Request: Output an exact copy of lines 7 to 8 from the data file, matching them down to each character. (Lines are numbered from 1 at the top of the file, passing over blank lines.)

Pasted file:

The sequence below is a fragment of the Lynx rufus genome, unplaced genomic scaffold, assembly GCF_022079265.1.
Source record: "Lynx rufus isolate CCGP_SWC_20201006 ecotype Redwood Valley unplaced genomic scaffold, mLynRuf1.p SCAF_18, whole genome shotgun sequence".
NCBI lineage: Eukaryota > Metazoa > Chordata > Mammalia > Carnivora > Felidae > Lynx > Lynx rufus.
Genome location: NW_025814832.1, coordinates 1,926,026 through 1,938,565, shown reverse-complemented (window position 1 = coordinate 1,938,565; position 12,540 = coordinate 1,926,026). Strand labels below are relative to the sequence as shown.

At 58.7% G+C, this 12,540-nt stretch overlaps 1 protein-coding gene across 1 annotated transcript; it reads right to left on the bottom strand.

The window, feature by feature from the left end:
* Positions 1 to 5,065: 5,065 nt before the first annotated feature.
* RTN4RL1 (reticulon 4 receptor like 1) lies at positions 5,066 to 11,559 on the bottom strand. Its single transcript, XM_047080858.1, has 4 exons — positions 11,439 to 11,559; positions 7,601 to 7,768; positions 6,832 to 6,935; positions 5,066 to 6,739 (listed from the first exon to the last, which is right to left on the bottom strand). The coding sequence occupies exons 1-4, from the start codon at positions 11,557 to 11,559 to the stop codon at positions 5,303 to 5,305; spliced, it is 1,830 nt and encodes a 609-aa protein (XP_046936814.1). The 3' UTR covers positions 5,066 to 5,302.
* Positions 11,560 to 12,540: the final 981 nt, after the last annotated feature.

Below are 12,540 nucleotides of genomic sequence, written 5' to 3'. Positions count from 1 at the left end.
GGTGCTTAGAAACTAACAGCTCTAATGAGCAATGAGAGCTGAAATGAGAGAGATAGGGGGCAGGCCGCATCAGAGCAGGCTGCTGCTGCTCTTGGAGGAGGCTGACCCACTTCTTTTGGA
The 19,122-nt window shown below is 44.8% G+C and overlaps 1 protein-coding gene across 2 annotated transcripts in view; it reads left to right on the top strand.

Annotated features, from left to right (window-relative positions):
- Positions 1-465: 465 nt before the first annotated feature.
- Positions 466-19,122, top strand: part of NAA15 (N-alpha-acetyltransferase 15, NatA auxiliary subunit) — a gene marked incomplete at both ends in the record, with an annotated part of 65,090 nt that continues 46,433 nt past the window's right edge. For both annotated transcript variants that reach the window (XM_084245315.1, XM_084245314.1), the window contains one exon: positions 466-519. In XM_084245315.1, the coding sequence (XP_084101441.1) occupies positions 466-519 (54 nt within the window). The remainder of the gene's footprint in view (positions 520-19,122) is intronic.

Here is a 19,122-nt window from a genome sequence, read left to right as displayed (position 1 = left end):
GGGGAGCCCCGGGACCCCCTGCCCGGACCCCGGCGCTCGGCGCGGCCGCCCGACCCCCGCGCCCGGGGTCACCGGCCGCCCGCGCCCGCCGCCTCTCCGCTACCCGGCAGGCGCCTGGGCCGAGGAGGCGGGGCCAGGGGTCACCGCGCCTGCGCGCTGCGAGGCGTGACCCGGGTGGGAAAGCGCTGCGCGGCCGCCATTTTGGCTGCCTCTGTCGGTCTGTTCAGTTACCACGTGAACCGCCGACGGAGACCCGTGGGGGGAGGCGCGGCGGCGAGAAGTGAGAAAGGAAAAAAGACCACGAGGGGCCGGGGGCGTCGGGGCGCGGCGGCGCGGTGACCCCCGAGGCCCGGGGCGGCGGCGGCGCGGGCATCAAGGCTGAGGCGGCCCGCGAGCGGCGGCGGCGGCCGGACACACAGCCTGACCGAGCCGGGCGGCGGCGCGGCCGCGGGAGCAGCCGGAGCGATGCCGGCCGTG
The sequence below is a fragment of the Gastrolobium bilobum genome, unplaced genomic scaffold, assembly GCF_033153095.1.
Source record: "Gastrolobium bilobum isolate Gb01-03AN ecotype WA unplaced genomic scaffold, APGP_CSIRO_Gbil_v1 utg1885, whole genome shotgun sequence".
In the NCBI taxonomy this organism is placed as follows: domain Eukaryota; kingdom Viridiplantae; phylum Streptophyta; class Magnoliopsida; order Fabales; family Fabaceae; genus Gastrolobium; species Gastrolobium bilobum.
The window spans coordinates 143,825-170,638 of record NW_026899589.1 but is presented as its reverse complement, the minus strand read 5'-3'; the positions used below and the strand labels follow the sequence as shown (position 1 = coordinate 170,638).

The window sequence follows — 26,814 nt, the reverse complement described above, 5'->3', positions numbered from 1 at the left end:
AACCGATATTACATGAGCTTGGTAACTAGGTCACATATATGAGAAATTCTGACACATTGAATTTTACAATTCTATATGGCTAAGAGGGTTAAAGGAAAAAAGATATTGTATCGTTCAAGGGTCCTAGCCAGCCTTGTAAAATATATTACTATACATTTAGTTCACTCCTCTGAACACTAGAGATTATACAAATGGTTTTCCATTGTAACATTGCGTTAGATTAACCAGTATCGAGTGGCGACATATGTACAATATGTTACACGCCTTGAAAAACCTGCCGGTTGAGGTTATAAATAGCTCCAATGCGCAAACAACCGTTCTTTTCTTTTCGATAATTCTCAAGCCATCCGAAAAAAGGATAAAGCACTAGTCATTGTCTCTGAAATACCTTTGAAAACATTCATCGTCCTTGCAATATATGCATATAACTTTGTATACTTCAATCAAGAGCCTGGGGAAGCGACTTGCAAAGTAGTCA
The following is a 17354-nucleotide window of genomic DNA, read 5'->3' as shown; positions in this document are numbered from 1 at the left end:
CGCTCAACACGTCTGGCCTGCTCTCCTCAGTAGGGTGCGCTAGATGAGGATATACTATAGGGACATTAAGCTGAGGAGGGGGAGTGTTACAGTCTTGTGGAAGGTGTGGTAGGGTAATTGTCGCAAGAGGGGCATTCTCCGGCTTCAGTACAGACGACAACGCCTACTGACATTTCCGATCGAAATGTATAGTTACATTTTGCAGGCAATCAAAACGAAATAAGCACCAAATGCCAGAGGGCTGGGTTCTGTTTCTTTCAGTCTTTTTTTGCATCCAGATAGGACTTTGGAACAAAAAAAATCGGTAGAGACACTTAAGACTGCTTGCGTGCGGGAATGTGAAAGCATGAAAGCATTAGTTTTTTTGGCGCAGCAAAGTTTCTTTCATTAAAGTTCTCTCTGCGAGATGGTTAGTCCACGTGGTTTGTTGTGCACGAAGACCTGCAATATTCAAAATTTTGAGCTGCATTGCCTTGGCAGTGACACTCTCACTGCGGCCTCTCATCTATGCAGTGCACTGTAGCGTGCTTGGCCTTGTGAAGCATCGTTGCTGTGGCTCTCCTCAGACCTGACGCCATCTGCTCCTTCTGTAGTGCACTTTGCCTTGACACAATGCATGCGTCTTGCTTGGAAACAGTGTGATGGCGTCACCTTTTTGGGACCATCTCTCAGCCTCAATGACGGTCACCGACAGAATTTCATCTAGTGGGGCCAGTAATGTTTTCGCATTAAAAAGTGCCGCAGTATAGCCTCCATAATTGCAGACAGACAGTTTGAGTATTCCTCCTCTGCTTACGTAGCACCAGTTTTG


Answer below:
* Positions 1 to 5,065: 5,065 nt before the first annotated feature.
* RTN4RL1 (reticulon 4 receptor like 1) lies at positions 5,066 to 11,559 on the bottom strand. Its single transcript, XM_047080858.1, has 4 exons — positions 11,439 to 11,559; positions 7,601 to 7,768; positions 6,832 to 6,935; positions 5,066 to 6,739 (listed from the first exon to the last, which is right to left on the bottom strand). The coding sequence occupies exons 1-4, from the start codon at positions 11,557 to 11,559 to the stop codon at positions 5,303 to 5,305; spliced, it is 1,830 nt and encodes a 609-aa protein (XP_046936814.1). The 3' UTR covers positions 5,066 to 5,302.